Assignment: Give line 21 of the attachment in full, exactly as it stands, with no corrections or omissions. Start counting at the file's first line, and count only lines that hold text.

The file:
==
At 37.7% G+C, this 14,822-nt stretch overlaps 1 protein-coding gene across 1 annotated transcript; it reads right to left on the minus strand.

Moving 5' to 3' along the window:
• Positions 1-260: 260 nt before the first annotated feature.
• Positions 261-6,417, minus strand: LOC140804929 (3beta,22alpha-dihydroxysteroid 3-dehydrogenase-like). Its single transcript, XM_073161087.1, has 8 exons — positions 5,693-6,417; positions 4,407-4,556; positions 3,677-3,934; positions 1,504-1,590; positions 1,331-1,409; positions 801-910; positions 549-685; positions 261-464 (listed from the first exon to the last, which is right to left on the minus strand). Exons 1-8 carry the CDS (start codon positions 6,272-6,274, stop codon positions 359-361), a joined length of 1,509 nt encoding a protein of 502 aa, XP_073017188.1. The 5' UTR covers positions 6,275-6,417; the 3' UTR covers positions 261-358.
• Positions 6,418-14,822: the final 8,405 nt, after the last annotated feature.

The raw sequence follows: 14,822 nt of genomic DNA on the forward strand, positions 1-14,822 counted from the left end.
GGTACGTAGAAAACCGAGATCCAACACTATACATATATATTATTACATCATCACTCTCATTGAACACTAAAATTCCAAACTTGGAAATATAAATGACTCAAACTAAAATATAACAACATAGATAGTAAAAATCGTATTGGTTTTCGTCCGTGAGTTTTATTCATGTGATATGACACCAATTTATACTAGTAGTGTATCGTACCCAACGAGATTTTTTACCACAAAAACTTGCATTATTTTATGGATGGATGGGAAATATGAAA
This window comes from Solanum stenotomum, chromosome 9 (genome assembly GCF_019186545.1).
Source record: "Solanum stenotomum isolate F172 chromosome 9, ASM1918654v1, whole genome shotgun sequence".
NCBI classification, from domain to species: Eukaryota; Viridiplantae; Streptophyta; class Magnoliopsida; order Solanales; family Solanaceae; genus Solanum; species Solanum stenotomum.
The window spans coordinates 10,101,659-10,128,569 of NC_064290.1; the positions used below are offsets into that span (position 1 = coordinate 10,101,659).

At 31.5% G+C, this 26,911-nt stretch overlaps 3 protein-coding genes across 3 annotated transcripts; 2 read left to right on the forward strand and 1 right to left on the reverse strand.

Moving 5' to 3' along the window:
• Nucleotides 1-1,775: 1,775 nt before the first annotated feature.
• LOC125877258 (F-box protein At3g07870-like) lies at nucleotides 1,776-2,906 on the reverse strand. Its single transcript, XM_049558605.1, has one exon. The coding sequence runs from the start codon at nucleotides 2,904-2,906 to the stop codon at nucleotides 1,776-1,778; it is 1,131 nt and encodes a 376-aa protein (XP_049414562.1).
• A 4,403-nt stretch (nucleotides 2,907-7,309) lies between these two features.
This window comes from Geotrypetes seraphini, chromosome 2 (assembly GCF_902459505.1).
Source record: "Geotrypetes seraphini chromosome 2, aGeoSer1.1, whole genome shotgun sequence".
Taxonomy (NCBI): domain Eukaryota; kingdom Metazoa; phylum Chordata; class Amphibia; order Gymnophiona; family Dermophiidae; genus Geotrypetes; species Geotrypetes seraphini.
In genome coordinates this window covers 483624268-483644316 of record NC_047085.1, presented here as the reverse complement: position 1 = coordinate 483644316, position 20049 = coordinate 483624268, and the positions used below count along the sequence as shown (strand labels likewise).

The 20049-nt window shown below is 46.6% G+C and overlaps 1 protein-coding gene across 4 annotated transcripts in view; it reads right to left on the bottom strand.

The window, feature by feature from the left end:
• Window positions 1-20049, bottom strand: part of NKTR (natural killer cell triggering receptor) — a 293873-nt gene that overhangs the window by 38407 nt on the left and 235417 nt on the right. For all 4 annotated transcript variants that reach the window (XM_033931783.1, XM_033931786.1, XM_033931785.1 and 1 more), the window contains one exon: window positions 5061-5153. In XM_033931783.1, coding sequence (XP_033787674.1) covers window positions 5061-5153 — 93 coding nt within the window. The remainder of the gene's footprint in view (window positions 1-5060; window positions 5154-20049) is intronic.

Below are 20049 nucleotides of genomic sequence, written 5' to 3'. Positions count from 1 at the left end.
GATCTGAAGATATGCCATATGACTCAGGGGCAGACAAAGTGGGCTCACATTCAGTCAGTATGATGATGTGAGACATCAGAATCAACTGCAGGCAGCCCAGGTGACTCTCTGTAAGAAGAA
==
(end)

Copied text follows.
The 20049-nt window shown below is 46.6% G+C and overlaps 1 protein-coding gene across 4 annotated transcripts in view; it reads right to left on the bottom strand.